There's little argument that to stay healthy and happy, you must eliminate undue stress and calm your nerves. Those who are "on edge" rarely have positive relationships, as stress almost always has a negative effect on our interactions with each other. Instead of accepting stress and actually becoming accustomed to living life this way, begin the promise to calm your nerves as soon as you realize you need it. For some people, a warm bath in a candlelit room is enough to bring down their stress levels. But for many, a more intensive regimen is necessary. It's not in your head. It is a medically acknowledged problem.
Try to recognize some of the more common techniques for reducing stress and inducing calmness. Consider incorporating one or more of the following into your life: yoga, tai chi, music, exercise, meditation, hypnosis and/or massage.
Heed the words of the prestigious Mayo Clinic, which emphasizes the importance of calm nerves, noting that relaxation isn't just about peace of mind or enjoying a hobby. Relaxation is a process that decreases the wear and tear of life's challenges on your mind and body.
Practicing relaxation techniques can improve how you physically respond to stress by:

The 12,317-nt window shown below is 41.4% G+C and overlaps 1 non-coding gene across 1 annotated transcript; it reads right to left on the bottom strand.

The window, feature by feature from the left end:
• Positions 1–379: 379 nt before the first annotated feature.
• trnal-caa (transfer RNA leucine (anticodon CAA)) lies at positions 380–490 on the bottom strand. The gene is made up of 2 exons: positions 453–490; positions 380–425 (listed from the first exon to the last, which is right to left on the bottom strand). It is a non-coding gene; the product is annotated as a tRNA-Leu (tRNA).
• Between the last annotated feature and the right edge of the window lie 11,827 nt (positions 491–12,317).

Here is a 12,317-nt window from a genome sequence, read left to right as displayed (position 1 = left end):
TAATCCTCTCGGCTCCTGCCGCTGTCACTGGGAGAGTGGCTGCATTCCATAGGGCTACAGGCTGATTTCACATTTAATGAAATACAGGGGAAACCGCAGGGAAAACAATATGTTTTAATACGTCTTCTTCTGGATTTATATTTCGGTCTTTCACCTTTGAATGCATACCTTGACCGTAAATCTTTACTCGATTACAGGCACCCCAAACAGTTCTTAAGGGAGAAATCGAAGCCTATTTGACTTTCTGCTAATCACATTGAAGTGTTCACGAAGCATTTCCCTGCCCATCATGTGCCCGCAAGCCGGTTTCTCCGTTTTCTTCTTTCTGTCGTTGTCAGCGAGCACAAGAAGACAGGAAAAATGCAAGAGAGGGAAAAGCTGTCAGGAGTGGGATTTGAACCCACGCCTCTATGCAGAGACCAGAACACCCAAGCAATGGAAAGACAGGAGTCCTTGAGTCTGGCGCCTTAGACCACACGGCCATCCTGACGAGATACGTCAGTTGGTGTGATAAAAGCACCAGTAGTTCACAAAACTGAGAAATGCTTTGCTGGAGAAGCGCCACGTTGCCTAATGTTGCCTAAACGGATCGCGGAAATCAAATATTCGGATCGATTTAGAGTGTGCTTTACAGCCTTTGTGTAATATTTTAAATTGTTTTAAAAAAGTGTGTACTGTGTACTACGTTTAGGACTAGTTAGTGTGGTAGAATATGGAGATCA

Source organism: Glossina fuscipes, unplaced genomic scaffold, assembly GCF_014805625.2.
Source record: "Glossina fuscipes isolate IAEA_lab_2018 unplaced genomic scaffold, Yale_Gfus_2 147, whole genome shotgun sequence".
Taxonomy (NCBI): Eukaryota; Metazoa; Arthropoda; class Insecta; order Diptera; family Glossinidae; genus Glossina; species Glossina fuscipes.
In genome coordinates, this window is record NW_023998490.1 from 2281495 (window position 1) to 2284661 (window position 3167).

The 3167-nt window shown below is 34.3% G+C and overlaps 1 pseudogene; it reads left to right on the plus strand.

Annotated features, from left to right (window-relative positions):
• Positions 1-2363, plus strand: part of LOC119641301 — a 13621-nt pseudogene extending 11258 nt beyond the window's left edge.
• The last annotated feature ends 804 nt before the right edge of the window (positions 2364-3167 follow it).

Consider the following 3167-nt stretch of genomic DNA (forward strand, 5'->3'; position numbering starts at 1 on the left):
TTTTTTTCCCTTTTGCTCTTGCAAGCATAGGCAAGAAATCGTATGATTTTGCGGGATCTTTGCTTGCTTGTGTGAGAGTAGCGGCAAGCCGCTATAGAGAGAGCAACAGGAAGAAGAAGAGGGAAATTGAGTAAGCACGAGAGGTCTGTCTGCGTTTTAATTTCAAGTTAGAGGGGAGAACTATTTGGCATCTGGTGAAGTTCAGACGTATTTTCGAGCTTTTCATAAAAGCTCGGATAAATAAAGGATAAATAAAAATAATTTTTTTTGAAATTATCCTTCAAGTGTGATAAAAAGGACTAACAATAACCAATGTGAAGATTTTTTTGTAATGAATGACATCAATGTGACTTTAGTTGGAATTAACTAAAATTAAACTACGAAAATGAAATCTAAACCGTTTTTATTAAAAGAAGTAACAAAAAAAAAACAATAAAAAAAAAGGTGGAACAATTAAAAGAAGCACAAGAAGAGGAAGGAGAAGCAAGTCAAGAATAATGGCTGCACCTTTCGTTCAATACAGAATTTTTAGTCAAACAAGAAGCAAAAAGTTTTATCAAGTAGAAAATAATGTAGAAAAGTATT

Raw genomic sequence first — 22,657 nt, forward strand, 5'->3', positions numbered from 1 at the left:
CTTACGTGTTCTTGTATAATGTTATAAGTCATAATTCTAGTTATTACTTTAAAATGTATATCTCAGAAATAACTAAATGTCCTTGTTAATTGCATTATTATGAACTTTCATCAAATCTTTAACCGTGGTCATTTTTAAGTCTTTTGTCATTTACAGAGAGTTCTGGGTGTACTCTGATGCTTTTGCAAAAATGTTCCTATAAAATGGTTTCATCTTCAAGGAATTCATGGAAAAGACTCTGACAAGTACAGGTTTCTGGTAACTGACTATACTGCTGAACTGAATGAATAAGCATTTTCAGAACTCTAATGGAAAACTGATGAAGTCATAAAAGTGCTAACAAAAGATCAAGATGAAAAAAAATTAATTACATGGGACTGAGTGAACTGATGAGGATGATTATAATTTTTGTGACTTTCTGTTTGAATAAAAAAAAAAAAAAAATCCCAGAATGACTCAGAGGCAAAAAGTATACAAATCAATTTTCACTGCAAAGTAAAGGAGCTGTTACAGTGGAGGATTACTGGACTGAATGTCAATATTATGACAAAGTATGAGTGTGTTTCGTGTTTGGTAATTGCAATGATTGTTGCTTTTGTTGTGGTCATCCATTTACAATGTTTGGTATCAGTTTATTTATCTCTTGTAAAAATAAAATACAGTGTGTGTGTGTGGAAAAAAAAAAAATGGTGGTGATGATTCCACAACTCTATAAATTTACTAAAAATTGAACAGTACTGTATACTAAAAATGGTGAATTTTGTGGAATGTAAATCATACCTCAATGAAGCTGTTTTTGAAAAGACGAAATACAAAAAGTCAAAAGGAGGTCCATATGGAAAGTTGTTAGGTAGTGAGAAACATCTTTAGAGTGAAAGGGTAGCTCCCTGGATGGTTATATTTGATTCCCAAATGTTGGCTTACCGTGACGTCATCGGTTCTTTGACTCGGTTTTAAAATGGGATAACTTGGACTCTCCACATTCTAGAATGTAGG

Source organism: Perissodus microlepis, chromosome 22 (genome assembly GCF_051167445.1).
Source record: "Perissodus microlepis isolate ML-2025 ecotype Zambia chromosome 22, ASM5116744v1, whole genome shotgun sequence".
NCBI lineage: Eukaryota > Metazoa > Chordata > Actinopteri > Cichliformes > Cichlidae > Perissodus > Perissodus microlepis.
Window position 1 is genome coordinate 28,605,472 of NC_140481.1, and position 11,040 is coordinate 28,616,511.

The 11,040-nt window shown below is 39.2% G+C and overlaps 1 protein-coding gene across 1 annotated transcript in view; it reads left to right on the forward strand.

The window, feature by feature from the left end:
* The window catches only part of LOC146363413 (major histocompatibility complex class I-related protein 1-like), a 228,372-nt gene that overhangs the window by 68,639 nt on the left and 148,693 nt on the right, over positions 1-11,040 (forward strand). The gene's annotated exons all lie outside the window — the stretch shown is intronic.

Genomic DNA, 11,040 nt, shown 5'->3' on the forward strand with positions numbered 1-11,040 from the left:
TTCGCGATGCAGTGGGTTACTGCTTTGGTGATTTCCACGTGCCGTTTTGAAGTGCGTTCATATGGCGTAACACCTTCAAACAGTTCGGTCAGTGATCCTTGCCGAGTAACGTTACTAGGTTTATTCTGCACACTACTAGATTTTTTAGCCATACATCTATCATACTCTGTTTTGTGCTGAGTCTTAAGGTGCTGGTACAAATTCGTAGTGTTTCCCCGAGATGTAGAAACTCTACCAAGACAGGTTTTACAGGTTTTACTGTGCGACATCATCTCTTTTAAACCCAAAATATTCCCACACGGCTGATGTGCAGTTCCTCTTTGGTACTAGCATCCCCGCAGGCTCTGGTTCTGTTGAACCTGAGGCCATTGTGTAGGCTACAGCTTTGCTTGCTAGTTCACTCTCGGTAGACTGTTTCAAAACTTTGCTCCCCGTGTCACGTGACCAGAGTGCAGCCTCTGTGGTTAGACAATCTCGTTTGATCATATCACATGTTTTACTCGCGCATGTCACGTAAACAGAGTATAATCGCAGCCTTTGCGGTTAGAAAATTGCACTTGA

Here is what the Mayo Clinic recommends for calming nerves, based on their latest findings:
Consider autogenic relaxation. Autogenic means something that comes from within you. In this technique, you use both visual imagery and body awareness to reduce stress. You repeat words or suggestions in your mind to help you relax and reduce muscle tension. You may imagine a peaceful place and then focus on controlled, relaxing breathing, slowing your heart rate, or different physical sensations, such as relaxing each arm or leg one by one.
Progressive muscle relaxation is another option. In this technique, you focus on slowly tensing and then relaxing each muscle group. This helps you focus on the difference between muscle tension and relaxation, and you become more aware of physical sensations. You may choose to start by tensing and relaxing the muscles in your toes and progressively working your way up to your neck and head. Tense your muscles for at least five seconds and then relax for 30 seconds, and repeat.
Understand the benefits of visualization. In this technique, you form mental images to take a visual journey to a peaceful, calming place or situation. Try to use as many senses as you can, including smells, sights, sounds and textures. If you imagine relaxing at the ocean, for instance, think about the warmth of the sun, the sound of crashing waves, the feel of the grains of sand and the smell of salt water. You may want to close your eyes, sit in a quiet spot and loosen any tight clothing.